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Reply to Weir (2001), by Budowle, Chakraborty, Carmody, and Monson (Forensic Science Communications, January 2001)

Reply to Weir (2001), by Budowle, Chakraborty, Carmody, and Monson (Forensic Science Communications, January 2001)

January 2001 - Volume 3 - Number 1

Comments and Replies

Reply to Weir (2001)

Bruce Budowle
Senior Scientist
Federal Bureau of Investigation
Wasington, DC

Ranajit Chakraborty
Human Genetics Center
University of Texas School of Biomedical Sciences
Houston, Texas

George Carmody
Department of Biology
Carleton University
Ottawa, Canada

Keith L. Monson
Research Chemist
Forensic Science Research Unit
Federal Bureau of Investigation
Quantico, Virginia


The comment by Weir (2001) criticizes the approach for assessing source attribution by Budowle et al. (2000) by suggesting that it is of little consequence that a profile is rare in the population and that because of relatedness in the population, the assumption of independence implicit in using the binomial (1 – px)N is inappropriate. Weir's criticisms fail to acknowledge a pragmatic application of a robust statistical model, the predictions of which comport with observations even though its assumptions are not strictly satisfied, and he also fails to recognize the low degree of relatedness in the populations typically encountered.

Weir (2001) states that our approach is inappropriate because the assumption of independence is violated in the population. In statistics, models often are used to help interpret data. These models are simplified representations of a phenomenon and do not exactly represent the real world. Weir's model for independence is a population with no common evolutionary history, complete random mating, population homogeneity, no linkage, no selection, no mutation, and no migration—in other words, an idealized Hardy–Weinberg population. Such a population does not exist. Yet, the Hardy–Weinberg model prevails and often is used to describe genetic markers. Even though complete independence is never realized, the genetic markers used in forensics generally meet Hardy–Weinberg expectations (NRC-II 1996). This is because the assumption of independence is a reasonable approximation for the genetic markers used in forensic human identity testing.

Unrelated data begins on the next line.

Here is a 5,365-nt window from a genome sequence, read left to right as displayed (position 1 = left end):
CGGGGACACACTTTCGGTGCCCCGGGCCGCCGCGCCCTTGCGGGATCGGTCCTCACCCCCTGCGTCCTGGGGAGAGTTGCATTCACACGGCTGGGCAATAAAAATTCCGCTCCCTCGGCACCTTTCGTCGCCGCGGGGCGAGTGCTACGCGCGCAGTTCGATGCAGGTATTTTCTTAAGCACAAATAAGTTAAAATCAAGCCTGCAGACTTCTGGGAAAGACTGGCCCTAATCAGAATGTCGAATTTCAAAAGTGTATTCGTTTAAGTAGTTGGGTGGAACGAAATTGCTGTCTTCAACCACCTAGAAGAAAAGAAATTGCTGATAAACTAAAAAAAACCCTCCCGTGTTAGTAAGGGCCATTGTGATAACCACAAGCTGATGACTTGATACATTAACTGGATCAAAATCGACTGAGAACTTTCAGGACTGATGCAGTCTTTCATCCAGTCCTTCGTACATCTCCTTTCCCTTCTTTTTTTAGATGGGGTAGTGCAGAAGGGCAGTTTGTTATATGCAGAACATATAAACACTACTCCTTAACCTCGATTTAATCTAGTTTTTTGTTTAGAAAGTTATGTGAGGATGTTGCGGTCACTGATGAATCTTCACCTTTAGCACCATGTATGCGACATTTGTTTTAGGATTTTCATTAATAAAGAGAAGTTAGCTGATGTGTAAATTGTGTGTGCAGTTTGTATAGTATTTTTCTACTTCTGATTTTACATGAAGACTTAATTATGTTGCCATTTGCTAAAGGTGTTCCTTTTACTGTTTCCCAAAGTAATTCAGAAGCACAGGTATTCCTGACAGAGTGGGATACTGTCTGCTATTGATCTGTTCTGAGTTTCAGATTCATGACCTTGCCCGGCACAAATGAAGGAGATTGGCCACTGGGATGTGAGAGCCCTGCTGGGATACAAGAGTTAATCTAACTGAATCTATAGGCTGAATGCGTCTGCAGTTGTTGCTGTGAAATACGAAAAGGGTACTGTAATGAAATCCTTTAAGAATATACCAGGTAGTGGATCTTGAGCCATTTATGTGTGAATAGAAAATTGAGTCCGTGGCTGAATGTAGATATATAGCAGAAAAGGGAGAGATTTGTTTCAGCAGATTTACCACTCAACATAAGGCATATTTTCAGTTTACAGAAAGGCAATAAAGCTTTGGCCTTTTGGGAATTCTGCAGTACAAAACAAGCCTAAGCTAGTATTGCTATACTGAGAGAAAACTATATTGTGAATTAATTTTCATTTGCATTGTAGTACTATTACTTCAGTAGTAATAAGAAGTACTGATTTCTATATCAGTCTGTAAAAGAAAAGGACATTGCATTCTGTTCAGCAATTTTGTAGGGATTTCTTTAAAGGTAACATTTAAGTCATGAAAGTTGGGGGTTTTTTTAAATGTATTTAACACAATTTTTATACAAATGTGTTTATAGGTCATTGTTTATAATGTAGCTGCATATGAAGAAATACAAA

Both the NRC-II Report (1996) and the DNA Advisory Board (DAB) recommendations on statistics (DAB 2000) recognize that rarely is there only one statistical approach to interpret and explain evidence. The DAB recommendations state, "The choice of approach is affected by the philosophy and experience of the user, the legal system, the practicality of the approach, the question(s) posed, available data, and/or assumptions." Moreover, the DAB recognizes that simplistic and less rigorous approaches can be employed, as long as false inferences are not conveyed (DAB 2000). We wholeheartedly agree and therefore justify our approach (which actually was first proposed by the NRC-II Report [1996]) as it is easy to understand and compute and is a demonstrably conservative approximation. Although it is true that no population meets the above-stated Hardy–Weinberg criteria, extant data support that population substructure has minimal effect on computations of profile frequencies. The NRC-II Report (1996) recommends using a q of 0.01 to correct for substructure; however, the true value of q is much lower than 0.01. Budowle et al. (in press) found that q (or FST) estimates over all 13 core CODIS STR loci are 0.0006 for African Americans, –0.0005 for U.S. Caucasians, 0.0021 for Hispanics, and 0.0039 for Asians. The population data on nine of the thirteen CODIS STR loci described by Chakraborty et al. (1999) were shown to have GST values at 0.000 for African Americans, 0.001 for Caucasians, and 0.001 for Asians (unpublished data).